Sunday, April 29, 2007

Not "Getting It" and a Sense of Entitlement

A few posts ago, over on Moneylaw and here in different form, I wrote about the externalities produced and, thus, the lack of actual (as opposed to facial) collegiality faculty show to each other. I listed ways actual collegiality could be exhibited. I received a few comments on the Moneylaw post, one of which is below. I have reprinted it here because it so perfectly illustrates what I mean by a sense of entitlement among the privileged.

"I only can think of one professor who voluntarily teaches extra credit hours, although I know plenty who open up their wait lists voluntarily and teach more students.They wouldn't justify it on grounds that they need to make up for their lack of writing, of course, but they get satisfaction about receiving recognition in an area in which they do excel. I also know lots of professors who don't apply for sabbaticals (even though they could probably trump up a scholarly project to meet the requirement) and therefore effectively voluntarily teach more classes than scholars. Moreover, there are dozens of examples of non-scholars voluntarily assuming larger administrative loads, in part because they recognize their lack of recognition for scholarship and get more satisfaction in the administrative side. None of this is rare at all.Of course, this isn't to say there aren't bad citizens. It's just that there are some face-saving ways in which people internalize the cost of their failure to produce elsewhere."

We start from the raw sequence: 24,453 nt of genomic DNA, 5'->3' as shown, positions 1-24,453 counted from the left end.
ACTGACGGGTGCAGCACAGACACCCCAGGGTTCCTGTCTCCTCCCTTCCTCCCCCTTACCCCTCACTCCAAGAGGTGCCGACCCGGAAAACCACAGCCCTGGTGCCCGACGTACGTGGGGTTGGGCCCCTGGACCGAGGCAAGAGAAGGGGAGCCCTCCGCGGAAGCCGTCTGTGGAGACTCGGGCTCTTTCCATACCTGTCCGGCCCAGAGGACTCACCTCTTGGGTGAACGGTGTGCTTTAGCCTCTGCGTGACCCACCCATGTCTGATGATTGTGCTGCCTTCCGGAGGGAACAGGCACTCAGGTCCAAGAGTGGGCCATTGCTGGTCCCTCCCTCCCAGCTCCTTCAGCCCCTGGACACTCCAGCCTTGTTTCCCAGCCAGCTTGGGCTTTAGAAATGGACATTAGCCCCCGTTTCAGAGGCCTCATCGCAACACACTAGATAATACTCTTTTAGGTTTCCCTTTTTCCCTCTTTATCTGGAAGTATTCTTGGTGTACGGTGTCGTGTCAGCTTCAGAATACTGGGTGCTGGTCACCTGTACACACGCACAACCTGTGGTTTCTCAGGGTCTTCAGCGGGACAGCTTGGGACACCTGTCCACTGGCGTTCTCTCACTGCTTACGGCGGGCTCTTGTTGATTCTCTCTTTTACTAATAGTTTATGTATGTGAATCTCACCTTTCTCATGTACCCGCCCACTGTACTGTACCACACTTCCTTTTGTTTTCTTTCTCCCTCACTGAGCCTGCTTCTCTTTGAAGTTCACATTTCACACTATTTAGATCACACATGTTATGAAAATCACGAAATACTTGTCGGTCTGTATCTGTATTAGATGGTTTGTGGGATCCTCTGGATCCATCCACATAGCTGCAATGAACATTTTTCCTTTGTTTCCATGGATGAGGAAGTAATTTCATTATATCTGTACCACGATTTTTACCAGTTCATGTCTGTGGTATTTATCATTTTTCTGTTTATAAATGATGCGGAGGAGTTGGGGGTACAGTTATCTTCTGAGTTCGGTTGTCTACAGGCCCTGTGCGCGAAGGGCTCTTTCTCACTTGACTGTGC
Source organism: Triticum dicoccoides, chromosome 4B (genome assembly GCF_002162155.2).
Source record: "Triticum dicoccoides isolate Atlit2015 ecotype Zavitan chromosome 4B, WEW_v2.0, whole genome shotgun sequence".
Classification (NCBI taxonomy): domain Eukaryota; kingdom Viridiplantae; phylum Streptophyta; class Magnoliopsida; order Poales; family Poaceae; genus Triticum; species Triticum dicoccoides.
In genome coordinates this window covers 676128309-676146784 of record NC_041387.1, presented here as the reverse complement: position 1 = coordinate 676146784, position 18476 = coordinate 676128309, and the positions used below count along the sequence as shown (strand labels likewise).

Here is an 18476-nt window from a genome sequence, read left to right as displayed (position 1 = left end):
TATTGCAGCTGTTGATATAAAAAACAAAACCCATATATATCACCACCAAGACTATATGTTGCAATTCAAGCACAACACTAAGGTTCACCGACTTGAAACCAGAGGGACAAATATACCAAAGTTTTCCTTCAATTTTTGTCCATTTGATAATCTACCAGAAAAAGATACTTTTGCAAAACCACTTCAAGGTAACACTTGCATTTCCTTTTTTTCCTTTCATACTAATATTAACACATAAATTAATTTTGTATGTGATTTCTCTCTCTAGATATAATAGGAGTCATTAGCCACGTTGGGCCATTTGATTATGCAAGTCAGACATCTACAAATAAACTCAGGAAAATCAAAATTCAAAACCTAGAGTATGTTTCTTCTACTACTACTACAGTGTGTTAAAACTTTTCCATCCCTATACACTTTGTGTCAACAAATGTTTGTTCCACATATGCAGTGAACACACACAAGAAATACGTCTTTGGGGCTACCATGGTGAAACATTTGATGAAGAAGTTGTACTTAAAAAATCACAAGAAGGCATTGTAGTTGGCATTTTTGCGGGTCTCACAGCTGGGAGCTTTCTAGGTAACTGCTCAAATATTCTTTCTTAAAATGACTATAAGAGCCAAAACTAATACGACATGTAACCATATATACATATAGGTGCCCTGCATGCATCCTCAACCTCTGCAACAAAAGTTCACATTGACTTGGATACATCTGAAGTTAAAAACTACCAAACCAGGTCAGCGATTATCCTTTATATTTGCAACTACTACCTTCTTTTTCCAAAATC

1. So let's take it from the top: "I only can think of one professor who voluntarily teaches extra credit hours, although I know plenty who open up their wait lists voluntarily and teach more students." First, so what? What is an extra credit hour? The concept suggests a "right" not to teach beyond a certain level. A serious conversation starts with questioning how the right was established or earned. Evidently it does not occur to the entitled to question initial allocations that are beneficial to them.

But there is more. Notice the idea that it is a sacrifice to open up a wait list. The implication is that there is a "right" not to open it. Where did that right come from? The fact that the list can be opened suggests it was not for pedagogical purposes. The compentators "good deeds" consistently flow from an assumption that the status quo is just. In fact, the status quo is consistently the product of the entitled being generous to themselves.